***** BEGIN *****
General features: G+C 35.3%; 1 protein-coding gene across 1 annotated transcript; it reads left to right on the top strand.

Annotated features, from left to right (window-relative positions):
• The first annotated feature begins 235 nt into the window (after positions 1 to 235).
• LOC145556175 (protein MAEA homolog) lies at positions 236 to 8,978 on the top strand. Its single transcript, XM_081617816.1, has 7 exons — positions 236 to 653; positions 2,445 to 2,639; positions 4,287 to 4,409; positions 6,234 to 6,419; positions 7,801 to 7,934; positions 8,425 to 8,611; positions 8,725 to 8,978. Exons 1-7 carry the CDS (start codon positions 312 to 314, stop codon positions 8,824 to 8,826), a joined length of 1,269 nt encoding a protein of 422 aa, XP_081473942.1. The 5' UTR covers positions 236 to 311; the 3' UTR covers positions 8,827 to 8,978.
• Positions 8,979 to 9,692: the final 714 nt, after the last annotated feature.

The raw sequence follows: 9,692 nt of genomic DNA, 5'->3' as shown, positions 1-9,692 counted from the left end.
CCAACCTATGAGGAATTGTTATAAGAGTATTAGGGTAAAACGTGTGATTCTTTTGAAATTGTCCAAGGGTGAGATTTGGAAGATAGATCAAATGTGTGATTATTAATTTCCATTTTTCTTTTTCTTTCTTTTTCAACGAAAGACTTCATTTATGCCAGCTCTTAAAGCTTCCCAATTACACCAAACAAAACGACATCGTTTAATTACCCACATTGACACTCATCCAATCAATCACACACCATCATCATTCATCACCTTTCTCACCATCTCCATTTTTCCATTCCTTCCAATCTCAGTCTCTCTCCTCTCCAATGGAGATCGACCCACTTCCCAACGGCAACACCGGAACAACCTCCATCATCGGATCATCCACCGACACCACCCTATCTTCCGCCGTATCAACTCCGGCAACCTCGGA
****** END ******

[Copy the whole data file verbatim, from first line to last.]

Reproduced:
General features: G+C 35.3%; 1 protein-coding gene across 1 annotated transcript; it reads left to right on the top strand.

Annotated features, from left to right (window-relative positions):
• The first annotated feature begins 235 nt into the window (after positions 1 to 235).
• LOC145556175 (protein MAEA homolog) lies at positions 236 to 8,978 on the top strand. Its single transcript, XM_081617816.1, has 7 exons — positions 236 to 653; positions 2,445 to 2,639; positions 4,287 to 4,409; positions 6,234 to 6,419; positions 7,801 to 7,934; positions 8,425 to 8,611; positions 8,725 to 8,978. Exons 1-7 carry the CDS (start codon positions 312 to 314, stop codon positions 8,824 to 8,826), a joined length of 1,269 nt encoding a protein of 422 aa, XP_081473942.1. The 5' UTR covers positions 236 to 311; the 3' UTR covers positions 8,827 to 8,978.
• Positions 8,979 to 9,692: the final 714 nt, after the last annotated feature.

The raw sequence follows: 9,692 nt of genomic DNA, 5'->3' as shown, positions 1-9,692 counted from the left end.
CCAACCTATGAGGAATTGTTATAAGAGTATTAGGGTAAAACGTGTGATTCTTTTGAAATTGTCCAAGGGTGAGATTTGGAAGATAGATCAAATGTGTGATTATTAATTTCCATTTTTCTTTTTCTTTCTTTTTCAACGAAAGACTTCATTTATGCCAGCTCTTAAAGCTTCCCAATTACACCAAACAAAACGACATCGTTTAATTACCCACATTGACACTCATCCAATCAATCACACACCATCATCATTCATCACCTTTCTCACCATCTCCATTTTTCCATTCCTTCCAATCTCAGTCTCTCTCCTCTCCAATGGAGATCGACCCACTTCCCAACGGCAACACCGGAACAACCTCCATCATCGGATCATCCACCGACACCACCCTATCTTCCGCCGTATCAACTCCGGCAACCTCGGA